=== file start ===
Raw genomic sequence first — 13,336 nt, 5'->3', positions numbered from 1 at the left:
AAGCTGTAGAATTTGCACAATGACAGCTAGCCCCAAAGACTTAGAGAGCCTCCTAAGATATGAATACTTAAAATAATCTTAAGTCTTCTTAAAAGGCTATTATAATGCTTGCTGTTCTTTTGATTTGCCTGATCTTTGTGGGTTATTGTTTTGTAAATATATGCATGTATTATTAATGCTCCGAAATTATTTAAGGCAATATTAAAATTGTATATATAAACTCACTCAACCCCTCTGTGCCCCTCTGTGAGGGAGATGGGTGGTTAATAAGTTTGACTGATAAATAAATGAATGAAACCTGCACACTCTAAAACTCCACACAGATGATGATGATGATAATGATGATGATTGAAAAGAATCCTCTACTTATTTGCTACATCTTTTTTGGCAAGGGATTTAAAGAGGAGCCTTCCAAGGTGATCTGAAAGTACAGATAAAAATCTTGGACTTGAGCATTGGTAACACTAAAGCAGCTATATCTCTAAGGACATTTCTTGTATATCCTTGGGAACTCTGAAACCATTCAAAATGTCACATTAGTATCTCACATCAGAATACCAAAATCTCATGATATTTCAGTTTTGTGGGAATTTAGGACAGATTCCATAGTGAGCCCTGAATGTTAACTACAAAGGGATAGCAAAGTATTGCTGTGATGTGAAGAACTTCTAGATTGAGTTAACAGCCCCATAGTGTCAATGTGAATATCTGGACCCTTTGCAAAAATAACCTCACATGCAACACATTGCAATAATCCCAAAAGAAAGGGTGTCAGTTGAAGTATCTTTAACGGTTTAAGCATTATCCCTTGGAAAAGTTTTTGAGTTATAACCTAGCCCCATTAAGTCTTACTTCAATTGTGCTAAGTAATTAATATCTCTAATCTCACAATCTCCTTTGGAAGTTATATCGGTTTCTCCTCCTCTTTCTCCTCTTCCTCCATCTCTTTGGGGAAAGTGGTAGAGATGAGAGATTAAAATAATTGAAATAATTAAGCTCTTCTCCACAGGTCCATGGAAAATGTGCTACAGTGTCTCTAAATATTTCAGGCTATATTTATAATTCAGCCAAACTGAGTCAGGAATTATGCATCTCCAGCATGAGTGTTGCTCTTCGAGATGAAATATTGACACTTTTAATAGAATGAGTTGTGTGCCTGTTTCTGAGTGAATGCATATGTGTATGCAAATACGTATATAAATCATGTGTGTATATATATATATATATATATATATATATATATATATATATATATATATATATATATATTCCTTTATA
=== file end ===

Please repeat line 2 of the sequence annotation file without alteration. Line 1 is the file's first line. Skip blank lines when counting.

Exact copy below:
AAGCTGTAGAATTTGCACAATGACAGCTAGCCCCAAAGACTTAGAGAGCCTCCTAAGATATGAATACTTAAAATAATCTTAAGTCTTCTTAAAAGGCTATTATAATGCTTGCTGTTCTTTTGATTTGCCTGATCTTTGTGGGTTATTGTTTTGTAAATATATGCATGTATTATTAATGCTCCGAAATTATTTAAGGCAATATTAAAATTGTATATATAAACTCACTCAACCCCTCTGTGCCCCTCTGTGAGGGAGATGGGTGGTTAATAAGTTTGACTGATAAATAAATGAATGAAACCTGCACACTCTAAAACTCCACACAGATGATGATGATGATAATGATGATGATTGAAAAGAATCCTCTACTTATTTGCTACATCTTTTTTGGCAAGGGATTTAAAGAGGAGCCTTCCAAGGTGATCTGAAAGTACAGATAAAAATCTTGGACTTGAGCATTGGTAACACTAAAGCAGCTATATCTCTAAGGACATTTCTTGTATATCCTTGGGAACTCTGAAACCATTCAAAATGTCACATTAGTATCTCACATCAGAATACCAAAATCTCATGATATTTCAGTTTTGTGGGAATTTAGGACAGATTCCATAGTGAGCCCTGAATGTTAACTACAAAGGGATAGCAAAGTATTGCTGTGATGTGAAGAACTTCTAGATTGAGTTAACAGCCCCATAGTGTCAATGTGAATATCTGGACCCTTTGCAAAAATAACCTCACATGCAACACATTGCAATAATCCCAAAAGAAAGGGTGTCAGTTGAAGTATCTTTAACGGTTTAAGCATTATCCCTTGGAAAAGTTTTTGAGTTATAACCTAGCCCCATTAAGTCTTACTTCAATTGTGCTAAGTAATTAATATCTCTAATCTCACAATCTCCTTTGGAAGTTATATCGGTTTCTCCTCCTCTTTCTCCTCTTCCTCCATCTCTTTGGGGAAAGTGGTAGAGATGAGAGATTAAAATAATTGAAATAATTAAGCTCTTCTCCACAGGTCCATGGAAAATGTGCTACAGTGTCTCTAAATATTTCAGGCTATATTTATAATTCAGCCAAACTGAGTCAGGAATTATGCATCTCCAGCATGAGTGTTGCTCTTCGAGATGAAATATTGACACTTTTAATAGAATGAGTTGTGTGCCTGTTTCTGAGTGAATGCATATGTGTATGCAAATACGTATATAAATCATGTGTGTATATATATATATATATATATATATATATATATATATATATATATATATATATATATATTCCTTTATA